In a previous article, we covered Mobile Threat Defense (MTD) solutions, offering threat detection, prevention, and response on mobile devices. Today we will cover similar functions but in more traditional desktop devices like workstations, laptops, and servers. Although the goal is similar, due to its own idiosyncrasies, the response is delivered in a different manner, with two different solutions providing a combined response: Endpoint Protection Platform (EPP) and Endpoint detection and Response (EDR).
What are Endpoint Protection Platform (EPP) and Endpoint Detection and Response (EDR)?
Endpoint Protection Platform (EPP) typically prevents file-based threats like viruses, malwares, and trojans alike from executing on an endpoint by identifying them using behavior-based security. Unlike traditional antivirus solutions, behavior-based security leverages the power of Artificial Intelligence (AI) and Machine Learning (ML), combined with the immense storage capacity of Data Lake (DL), to perform pattern recognition and discover any unexpected behavior that could potentially be a threat. Therefore, such solutions can also protect endpoints even if offline (no Internet connection) or not running the latest version, as they don’t look for file signatures, but suspicious behaviors.
Endpoint Detection and Response (EDR), however, goes beyond this and detects more sophisticated attacks, for example, involving scripts or memory access. These will usually not trigger EPP detection as they are not technically malware but legit files (e.g., Word document), actions (e.g., run a script), and network requests (e.g., DNS request) that, when put together, would eventually represent a cybersecurity threat, for example, exfiltrating data from a computer to a back-end server on the Internet.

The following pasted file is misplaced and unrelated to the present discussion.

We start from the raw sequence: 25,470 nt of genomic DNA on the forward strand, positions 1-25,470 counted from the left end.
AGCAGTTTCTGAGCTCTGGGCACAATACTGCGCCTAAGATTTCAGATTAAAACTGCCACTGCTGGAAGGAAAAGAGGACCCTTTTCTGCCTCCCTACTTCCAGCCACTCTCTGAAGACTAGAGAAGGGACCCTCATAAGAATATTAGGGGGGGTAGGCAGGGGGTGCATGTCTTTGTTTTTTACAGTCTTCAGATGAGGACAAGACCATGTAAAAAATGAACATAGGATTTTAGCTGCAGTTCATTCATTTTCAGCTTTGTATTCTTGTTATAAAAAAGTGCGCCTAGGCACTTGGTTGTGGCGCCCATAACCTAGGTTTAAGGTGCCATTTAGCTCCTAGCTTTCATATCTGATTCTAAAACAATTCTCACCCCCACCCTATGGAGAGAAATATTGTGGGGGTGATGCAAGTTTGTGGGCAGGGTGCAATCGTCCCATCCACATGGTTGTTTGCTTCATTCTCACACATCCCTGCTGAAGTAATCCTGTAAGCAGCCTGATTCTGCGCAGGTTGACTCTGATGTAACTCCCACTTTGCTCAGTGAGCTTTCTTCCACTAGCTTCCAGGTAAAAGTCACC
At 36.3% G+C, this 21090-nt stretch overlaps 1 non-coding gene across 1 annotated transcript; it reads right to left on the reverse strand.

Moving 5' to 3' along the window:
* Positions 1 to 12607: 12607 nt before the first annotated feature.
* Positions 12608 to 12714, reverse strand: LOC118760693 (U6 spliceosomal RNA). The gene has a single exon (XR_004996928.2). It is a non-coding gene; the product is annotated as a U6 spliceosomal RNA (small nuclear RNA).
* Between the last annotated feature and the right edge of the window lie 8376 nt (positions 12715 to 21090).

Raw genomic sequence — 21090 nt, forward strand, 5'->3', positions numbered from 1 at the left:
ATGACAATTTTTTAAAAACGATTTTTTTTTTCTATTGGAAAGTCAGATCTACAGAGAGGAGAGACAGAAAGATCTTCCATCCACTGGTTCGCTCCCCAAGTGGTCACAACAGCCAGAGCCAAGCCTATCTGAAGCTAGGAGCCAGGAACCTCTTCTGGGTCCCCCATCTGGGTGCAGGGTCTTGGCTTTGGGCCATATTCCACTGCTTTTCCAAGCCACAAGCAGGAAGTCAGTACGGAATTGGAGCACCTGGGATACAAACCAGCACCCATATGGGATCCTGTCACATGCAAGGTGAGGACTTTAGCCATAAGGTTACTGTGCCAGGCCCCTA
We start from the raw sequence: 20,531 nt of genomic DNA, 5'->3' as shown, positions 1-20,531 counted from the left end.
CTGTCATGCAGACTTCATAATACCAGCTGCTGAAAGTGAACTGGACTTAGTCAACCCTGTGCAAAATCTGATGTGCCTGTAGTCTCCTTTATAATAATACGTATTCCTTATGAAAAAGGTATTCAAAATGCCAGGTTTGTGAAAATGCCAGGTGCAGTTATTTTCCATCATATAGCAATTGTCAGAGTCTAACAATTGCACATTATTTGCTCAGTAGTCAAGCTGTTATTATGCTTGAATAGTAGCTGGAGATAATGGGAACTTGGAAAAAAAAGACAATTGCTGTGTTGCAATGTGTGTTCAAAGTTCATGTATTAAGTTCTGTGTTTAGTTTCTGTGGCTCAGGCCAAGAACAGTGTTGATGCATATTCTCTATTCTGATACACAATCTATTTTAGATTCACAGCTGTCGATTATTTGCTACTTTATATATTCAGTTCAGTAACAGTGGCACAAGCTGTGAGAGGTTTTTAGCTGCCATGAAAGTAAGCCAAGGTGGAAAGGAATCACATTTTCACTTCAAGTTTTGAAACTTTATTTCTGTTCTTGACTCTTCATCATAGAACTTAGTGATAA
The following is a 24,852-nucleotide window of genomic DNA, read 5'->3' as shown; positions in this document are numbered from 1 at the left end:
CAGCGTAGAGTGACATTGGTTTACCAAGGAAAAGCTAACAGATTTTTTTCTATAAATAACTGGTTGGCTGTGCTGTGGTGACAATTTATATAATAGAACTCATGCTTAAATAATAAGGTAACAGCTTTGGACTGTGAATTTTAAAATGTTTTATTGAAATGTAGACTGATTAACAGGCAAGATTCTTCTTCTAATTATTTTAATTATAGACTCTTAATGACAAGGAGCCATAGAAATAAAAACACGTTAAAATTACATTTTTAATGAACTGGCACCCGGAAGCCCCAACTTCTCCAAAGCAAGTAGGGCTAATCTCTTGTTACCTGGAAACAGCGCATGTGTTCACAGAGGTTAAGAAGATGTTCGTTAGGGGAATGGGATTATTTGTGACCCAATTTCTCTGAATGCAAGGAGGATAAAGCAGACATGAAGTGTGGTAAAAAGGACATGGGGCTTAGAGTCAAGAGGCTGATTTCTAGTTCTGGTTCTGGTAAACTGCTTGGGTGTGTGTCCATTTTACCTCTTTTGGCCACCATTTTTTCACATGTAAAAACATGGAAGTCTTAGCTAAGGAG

EPP on its own is good but not good enough, and it is recommended to use it in combination with an EDR solution to provide a more efficient floor-to-ceiling protection against cybersecurity threats, by proactively identifying potential cybersecurity threats and preventing them before they can unfold and spread over an infrastructure.
EDR does that by continuously monitoring all activities and collecting specifics on endpoints, including network requests (e.g., ARP, DNS, sockets, etc.), registry, memory dumps, and system calls. Once a possible attack or malicious data exfiltration attempt is detected, immediate action will be triggered based on predefined or customized responses. Additionally, with EDR you can perform a post-incident forensics investigation, usually referred to as “threat hunting,” to understand what happened, how the attack unfolded, and steps to take to protect your environment from such an attack occurring again.
In today’s ever connected world, all our devices will need to be protected. At the minimum, some kind of threat detection, prevention, and response solution is needed for all the applicable devices that access your corporate data. Those solutions should work in concert with the rest of your security apparatus to ensure your overall security posture is where it needs to be to protect your data and ultimately your liability. The team at ISEC7 has been working with companies in the private and public sector to ensure their ecosystems are protected and that their security posture endures through training and best practices. Please reach out to the team at ISEC7, and we can complete a security assessment and help you navigate the options available to you to help strengthen and protect your infrastructure.
(C) Rémi Frédéric Keusseyan, Global Head of Training, ISEC7 Group